• If you cannot get the nutrition you need, ask someone to bring you food you can eat.
  • In general, do not be afraid to ask for anything that might help you, even if you think your request cannot be met. You never know. And, if you cannot speak for yourself, make sure you have a personal advocate who can look after your needs. Staffing shortages are common in hospitals.

Click here to print a pdf version. Share with others broadly.

Is Healthcare Analytics an Art?

First of all, what is analytics? Simply put, it is transforming data into information and knowledge, and making those insights actionable.  Healthcare analytics is applying statistical tools and techniques to healthcare data to study past situations, such as clinical outcomes or operational performance, in order to improve the quality and efficiency of clinical and business processes and performance.

clinical-data-analyticsWith the transition from paper to electronic medical records, and ever growing internal and external regulatory pressures to the healthcare system, there is increasing need for analytics for organizations to improve efficiency, provide high quality care while cutting costs.

A LinkedIn subscriber and Chief Data Scientist provides a good explanation of data analytics as well as simple guidelines in working with data. He goes on to say, “For all its science components, Data Science is primarily an art.”

Many feel creativity is the opposite of analytics, that creativity is exploratory, inspiration or intuition based, free thinking and even visionary. While analytics, on the other hand, is rote, tedious, rigorous and methodical. This is hardly the case! Yes, there is a certain methodical aspect to investigating a business or clinical problem and collecting the necessary data…this is critical. However, it is during the analyze phase where a great deal of creativity is required. It is during analysis that you begin to connect the dots, fill the gaps, gain insights, question other possible connections by being open to what the data can tell you.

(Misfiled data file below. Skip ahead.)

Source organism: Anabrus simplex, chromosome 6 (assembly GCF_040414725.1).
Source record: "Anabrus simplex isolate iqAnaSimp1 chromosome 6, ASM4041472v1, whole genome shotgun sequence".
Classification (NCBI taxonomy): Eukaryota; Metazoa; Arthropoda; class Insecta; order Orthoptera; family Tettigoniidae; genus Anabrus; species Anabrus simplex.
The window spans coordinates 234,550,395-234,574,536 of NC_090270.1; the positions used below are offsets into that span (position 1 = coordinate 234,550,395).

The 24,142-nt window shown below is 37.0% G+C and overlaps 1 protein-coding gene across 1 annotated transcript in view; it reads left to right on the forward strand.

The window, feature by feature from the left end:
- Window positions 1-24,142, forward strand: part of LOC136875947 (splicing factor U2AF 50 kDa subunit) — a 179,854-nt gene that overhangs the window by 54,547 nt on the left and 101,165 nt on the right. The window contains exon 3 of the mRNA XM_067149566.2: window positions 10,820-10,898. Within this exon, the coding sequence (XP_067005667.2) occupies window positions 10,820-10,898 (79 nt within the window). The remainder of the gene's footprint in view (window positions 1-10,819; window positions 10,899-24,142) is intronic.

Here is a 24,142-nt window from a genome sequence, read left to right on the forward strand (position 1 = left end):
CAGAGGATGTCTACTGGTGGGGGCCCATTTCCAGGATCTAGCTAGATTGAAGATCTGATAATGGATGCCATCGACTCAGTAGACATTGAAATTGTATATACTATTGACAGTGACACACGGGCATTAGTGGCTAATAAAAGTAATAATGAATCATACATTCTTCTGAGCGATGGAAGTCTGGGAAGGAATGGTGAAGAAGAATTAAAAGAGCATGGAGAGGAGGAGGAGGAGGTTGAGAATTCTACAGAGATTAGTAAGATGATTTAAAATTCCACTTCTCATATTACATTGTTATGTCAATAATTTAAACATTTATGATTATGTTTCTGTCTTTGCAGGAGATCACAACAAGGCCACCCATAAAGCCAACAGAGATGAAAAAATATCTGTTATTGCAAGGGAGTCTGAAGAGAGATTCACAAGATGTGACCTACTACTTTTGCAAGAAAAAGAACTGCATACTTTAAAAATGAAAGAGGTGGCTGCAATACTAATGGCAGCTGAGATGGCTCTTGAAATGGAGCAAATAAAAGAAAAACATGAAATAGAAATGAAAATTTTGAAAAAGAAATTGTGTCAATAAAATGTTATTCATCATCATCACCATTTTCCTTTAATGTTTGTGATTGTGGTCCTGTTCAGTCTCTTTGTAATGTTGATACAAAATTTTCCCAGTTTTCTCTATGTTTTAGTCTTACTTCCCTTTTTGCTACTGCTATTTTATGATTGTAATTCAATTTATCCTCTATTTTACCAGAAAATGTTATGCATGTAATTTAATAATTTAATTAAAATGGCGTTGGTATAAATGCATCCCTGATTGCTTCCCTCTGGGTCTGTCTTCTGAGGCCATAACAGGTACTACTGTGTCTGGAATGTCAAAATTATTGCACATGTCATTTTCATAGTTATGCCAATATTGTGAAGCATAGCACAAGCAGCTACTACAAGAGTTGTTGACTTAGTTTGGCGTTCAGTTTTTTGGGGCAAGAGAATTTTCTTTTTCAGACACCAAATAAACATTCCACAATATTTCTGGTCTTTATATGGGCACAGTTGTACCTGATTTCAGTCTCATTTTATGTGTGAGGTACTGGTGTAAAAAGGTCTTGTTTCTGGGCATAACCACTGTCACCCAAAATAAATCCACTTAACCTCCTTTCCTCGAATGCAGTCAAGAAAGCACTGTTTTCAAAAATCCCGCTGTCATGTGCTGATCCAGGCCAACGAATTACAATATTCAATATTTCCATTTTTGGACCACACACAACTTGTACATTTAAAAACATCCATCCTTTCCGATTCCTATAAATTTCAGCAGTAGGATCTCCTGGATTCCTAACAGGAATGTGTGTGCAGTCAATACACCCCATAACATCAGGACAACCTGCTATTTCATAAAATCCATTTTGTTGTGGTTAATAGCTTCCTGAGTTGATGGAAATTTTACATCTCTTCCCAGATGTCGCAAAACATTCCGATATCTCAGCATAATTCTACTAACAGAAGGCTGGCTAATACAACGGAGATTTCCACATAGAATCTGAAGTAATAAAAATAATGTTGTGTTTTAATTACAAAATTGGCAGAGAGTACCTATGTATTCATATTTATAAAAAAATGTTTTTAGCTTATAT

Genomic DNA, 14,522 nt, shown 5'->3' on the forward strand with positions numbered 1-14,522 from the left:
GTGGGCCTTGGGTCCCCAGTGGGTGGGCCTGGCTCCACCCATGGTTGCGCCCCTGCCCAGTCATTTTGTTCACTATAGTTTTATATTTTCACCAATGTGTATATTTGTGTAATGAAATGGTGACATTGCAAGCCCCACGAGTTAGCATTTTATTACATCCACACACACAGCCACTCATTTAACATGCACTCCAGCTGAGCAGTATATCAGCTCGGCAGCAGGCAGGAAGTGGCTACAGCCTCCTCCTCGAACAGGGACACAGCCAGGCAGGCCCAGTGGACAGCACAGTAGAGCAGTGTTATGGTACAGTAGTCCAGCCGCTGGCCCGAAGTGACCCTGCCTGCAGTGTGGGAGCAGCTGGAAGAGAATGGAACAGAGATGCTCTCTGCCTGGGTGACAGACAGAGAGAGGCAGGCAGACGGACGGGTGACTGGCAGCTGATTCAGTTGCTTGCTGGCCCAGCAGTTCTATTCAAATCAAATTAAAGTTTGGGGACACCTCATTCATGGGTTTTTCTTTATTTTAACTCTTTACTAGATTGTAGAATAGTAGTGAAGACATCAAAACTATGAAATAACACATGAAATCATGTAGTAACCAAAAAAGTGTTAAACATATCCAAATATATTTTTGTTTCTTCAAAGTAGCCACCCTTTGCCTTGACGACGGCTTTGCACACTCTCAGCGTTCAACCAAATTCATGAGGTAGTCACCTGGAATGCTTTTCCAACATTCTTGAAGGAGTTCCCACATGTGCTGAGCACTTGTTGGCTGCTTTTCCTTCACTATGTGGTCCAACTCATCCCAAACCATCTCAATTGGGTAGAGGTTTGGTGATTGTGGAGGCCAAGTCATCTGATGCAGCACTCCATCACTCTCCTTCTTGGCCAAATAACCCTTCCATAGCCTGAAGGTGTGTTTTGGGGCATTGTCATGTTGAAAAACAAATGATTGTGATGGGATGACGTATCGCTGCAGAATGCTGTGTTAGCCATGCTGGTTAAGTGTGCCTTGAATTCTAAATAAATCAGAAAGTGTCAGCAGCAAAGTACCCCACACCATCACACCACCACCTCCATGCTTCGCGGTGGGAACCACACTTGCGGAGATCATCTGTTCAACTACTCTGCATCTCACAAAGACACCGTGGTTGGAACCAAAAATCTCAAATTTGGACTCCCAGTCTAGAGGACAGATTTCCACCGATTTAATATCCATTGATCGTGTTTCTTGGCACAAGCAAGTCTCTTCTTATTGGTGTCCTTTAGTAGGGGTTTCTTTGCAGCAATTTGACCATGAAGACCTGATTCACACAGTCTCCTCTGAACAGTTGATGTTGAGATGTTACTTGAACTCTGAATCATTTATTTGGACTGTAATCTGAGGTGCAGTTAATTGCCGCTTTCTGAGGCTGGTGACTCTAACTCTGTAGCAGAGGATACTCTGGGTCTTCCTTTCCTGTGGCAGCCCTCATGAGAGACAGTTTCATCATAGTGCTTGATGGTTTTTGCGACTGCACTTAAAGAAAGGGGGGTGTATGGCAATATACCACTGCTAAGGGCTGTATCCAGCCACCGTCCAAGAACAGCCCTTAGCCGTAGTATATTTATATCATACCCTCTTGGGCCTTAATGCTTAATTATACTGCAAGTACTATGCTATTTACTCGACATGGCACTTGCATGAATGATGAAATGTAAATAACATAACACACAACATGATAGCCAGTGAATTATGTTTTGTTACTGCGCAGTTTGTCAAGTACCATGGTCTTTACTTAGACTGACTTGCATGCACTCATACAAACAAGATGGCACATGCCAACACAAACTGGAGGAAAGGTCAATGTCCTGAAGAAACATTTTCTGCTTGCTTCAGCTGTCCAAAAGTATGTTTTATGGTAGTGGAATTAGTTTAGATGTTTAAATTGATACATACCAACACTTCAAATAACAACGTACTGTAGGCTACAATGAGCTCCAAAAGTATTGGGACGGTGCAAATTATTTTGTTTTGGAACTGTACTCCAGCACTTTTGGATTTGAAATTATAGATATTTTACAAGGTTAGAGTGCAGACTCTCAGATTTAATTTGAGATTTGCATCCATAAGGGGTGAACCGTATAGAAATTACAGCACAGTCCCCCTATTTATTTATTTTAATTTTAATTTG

Thomas Davenport and Jinho Kim in Keeping Up With The Quants, believe creativity and analytics are in fact closely related, and that the most successful uses of analytics are highly creative.

As an artist (painter) and former critical care nurse working in clinical analytics and performance and quality improvement, here’s a simple equation explaining creativity in analytics-> creativity=curiosity. Curiosity, in my opinion, is at the root of analytics. You have to have a great deal of curiosity to work in analytics in order to go beyond basic assumptions, to tease out patterns, to connect the dots, and discover possible solutions. It is the discovery of insights that is highly creative and the most fun.

So, what is the answer to the question “Is Healthcare Analytics an Art?” I’ll answer it with a quote:


Poetry, Painting to Earn an M.D.

Is incorporating the arts  such as poetry, painting and writing into medical school curriculum beneficial to medical students?  According to a Wall Streetwriting-creativityinhealthcare Journal article, it is.  In an effort to teach and learn compassionate care along with the traditional sciences, a number of medical schools are encouraging electives in the humanities.  In fact, some schools are requiring medical students to take writing, painting and other creative courses to help foster empathy and attentive listening and sensitivity while providing care to patients.

So, what exactly are the humanities?  These are academic disciplines studying the human condition.  It requires analysis, critical thinking and speculation.  Some examples of the humanities are literature, visual arts, music, performing arts, philosophy, religion, history, languages, anthropology, etc.